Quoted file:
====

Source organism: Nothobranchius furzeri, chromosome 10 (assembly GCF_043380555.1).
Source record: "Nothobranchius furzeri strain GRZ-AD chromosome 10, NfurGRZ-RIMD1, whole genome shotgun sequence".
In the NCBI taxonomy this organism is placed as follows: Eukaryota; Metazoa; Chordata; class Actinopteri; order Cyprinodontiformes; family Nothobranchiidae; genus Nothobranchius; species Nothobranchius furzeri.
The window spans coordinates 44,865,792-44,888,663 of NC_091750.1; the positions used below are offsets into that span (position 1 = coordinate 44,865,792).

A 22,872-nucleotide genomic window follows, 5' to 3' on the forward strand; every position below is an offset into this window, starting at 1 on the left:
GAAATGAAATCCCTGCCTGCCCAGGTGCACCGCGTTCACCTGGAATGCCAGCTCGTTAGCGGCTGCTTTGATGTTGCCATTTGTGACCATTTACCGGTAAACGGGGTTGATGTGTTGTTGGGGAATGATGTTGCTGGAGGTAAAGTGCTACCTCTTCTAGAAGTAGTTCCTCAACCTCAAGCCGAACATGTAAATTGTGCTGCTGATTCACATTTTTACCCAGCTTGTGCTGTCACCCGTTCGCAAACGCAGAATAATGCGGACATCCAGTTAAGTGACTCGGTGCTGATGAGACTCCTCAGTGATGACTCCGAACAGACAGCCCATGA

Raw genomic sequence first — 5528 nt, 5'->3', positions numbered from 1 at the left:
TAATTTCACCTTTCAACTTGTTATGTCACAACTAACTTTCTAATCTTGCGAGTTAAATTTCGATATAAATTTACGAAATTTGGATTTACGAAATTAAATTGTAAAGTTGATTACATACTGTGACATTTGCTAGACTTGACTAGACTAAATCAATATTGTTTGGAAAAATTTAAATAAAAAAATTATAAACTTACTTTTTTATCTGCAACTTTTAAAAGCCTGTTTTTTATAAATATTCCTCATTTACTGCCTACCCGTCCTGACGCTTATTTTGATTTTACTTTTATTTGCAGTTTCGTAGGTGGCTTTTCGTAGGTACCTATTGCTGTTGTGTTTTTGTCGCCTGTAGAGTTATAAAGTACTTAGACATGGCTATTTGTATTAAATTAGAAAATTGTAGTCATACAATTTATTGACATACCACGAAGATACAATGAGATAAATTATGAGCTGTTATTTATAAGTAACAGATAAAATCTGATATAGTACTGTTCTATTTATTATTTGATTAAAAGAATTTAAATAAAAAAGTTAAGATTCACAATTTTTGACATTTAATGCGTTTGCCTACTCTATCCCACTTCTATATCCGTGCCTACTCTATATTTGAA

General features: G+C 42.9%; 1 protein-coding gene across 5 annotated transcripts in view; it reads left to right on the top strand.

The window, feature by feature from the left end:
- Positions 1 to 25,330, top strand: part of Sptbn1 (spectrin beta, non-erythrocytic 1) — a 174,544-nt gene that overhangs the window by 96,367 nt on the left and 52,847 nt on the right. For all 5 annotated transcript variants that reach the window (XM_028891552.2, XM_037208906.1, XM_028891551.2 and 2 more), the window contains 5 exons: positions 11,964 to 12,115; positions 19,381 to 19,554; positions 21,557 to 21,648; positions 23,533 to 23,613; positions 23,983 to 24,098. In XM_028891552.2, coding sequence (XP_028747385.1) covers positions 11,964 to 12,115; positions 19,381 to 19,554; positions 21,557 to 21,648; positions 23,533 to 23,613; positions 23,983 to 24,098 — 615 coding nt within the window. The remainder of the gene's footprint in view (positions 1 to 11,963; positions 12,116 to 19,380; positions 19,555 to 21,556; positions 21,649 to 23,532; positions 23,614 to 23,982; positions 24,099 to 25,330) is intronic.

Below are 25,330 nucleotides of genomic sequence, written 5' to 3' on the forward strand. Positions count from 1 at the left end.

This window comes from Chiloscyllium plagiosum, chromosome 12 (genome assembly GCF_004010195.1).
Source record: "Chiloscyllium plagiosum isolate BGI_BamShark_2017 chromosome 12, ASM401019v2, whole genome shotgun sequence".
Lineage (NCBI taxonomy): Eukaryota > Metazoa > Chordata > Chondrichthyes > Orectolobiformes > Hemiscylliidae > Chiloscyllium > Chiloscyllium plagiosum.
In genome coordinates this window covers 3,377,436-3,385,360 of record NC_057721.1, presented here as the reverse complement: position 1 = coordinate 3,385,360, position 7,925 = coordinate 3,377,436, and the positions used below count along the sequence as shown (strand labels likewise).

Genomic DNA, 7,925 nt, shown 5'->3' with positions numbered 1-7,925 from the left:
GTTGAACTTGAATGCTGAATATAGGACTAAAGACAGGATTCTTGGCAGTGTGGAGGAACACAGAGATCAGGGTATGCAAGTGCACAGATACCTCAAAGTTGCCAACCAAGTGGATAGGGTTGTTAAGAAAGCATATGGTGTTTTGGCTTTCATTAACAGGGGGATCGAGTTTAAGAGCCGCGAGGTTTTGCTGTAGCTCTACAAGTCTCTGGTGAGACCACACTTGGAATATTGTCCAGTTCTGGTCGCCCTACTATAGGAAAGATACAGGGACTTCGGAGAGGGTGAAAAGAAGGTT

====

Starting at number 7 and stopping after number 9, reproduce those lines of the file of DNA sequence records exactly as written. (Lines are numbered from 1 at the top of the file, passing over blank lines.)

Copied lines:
Raw genomic sequence first — 5528 nt, 5'->3', positions numbered from 1 at the left:
TAATTTCACCTTTCAACTTGTTATGTCACAACTAACTTTCTAATCTTGCGAGTTAAATTTCGATATAAATTTACGAAATTTGGATTTACGAAATTAAATTGTAAAGTTGATTACATACTGTGACATTTGCTAGACTTGACTAGACTAAATCAATATTGTTTGGAAAAATTTAAATAAAAAAATTATAAACTTACTTTTTTATCTGCAACTTTTAAAAGCCTGTTTTTTATAAATATTCCTCATTTACTGCCTACCCGTCCTGACGCTTATTTTGATTTTACTTTTATTTGCAGTTTCGTAGGTGGCTTTTCGTAGGTACCTATTGCTGTTGTGTTTTTGTCGCCTGTAGAGTTATAAAGTACTTAGACATGGCTATTTGTATTAAATTAGAAAATTGTAGTCATACAATTTATTGACATACCACGAAGATACAATGAGATAAATTATGAGCTGTTATTTATAAGTAACAGATAAAATCTGATATAGTACTGTTCTATTTATTATTTGATTAAAAGAATTTAAATAAAAAAGTTAAGATTCACAATTTTTGACATTTAATGCGTTTGCCTACTCTATCCCACTTCTATATCCGTGCCTACTCTATATTTGAA

General features: G+C 42.9%; 1 protein-coding gene across 5 annotated transcripts in view; it reads left to right on the top strand.